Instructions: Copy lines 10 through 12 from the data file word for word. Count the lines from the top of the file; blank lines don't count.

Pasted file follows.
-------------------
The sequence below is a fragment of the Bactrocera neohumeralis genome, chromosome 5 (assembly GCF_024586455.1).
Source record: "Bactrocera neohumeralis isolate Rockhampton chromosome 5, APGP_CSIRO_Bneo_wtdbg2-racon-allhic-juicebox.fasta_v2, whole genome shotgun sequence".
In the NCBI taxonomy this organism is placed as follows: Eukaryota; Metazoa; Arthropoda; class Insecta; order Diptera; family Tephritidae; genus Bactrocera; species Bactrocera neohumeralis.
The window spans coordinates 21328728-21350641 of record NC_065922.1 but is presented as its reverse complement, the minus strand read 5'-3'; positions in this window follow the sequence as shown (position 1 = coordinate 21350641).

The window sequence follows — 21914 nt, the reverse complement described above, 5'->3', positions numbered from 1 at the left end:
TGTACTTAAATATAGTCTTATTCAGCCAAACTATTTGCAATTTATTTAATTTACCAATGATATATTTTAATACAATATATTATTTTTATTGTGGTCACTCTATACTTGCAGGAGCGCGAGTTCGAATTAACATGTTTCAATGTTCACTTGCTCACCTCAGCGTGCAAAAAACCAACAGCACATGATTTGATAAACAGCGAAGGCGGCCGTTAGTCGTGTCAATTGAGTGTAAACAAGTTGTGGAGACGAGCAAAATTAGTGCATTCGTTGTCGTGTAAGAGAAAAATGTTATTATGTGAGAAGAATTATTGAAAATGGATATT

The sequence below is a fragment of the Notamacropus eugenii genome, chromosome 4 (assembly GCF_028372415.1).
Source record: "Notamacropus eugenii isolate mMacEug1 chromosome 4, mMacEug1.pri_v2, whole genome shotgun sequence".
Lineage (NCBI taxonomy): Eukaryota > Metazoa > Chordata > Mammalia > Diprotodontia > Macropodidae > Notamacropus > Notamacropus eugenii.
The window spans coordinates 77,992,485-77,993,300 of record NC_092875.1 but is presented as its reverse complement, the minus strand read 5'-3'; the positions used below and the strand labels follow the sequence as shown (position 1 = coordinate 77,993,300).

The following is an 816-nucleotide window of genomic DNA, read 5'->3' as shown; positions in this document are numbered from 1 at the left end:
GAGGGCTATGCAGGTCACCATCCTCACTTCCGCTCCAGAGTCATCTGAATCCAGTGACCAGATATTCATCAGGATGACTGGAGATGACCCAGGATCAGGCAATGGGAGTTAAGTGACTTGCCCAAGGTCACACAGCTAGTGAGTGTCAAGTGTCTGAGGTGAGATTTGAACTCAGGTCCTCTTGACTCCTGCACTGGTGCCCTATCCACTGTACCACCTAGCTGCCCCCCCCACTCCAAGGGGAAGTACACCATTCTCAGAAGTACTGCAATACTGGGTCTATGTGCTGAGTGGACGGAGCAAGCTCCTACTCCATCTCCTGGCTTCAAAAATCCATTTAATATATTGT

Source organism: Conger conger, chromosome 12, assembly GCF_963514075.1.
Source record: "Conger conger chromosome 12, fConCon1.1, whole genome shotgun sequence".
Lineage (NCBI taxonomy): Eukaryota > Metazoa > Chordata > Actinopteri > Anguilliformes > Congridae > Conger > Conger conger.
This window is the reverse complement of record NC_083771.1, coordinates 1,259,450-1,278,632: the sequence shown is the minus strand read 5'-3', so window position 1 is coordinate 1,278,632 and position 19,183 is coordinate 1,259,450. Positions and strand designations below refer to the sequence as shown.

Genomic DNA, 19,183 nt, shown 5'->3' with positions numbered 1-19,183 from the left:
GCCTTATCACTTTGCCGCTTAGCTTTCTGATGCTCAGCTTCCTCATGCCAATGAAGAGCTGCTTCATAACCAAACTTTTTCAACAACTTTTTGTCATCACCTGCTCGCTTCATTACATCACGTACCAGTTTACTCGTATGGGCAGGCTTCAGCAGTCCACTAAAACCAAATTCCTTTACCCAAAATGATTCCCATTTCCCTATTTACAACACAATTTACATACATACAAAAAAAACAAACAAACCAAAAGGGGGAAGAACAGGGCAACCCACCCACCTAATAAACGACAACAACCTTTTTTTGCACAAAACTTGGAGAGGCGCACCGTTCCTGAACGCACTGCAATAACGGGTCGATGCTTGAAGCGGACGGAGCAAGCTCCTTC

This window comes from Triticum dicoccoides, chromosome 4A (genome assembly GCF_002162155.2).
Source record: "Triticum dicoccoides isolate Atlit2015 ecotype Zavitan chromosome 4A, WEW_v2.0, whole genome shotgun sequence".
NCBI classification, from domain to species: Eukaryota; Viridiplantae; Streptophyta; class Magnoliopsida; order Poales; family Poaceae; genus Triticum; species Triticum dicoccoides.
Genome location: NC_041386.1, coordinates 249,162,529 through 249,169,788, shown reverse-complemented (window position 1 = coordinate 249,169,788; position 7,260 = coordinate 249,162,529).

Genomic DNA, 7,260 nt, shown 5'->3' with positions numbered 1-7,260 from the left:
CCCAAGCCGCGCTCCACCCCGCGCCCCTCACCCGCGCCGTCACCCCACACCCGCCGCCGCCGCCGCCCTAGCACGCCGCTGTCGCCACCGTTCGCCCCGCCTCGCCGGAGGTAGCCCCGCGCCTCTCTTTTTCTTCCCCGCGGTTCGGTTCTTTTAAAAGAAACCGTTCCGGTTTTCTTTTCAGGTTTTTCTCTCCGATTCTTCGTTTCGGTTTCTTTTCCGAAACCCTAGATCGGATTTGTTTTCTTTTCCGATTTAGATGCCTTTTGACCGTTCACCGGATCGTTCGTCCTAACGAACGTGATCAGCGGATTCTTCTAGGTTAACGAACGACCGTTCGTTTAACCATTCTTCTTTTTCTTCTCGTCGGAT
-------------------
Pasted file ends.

The window spans coordinates 77,992,485-77,993,300 of record NC_092875.1 but is presented as its reverse complement, the minus strand read 5'-3'; the positions used below and the strand labels follow the sequence as shown (position 1 = coordinate 77,993,300).

The following is an 816-nucleotide window of genomic DNA, read 5'->3' as shown; positions in this document are numbered from 1 at the left end:
GAGGGCTATGCAGGTCACCATCCTCACTTCCGCTCCAGAGTCATCTGAATCCAGTGACCAGATATTCATCAGGATGACTGGAGATGACCCAGGATCAGGCAATGGGAGTTAAGTGACTTGCCCAAGGTCACACAGCTAGTGAGTGTCAAGTGTCTGAGGTGAGATTTGAACTCAGGTCCTCTTGACTCCTGCACTGGTGCCCTATCCACTGTACCACCTAGCTGCCCCCCCCACTCCAAGGGGAAGTACACCATTCTCAGAAGTACTGCAATACTGGGTCTATGTGCTGAGTGGACGGAGCAAGCTCCTACTCCATCTCCTGGCTTCAAAAATCCATTTAATATATTGT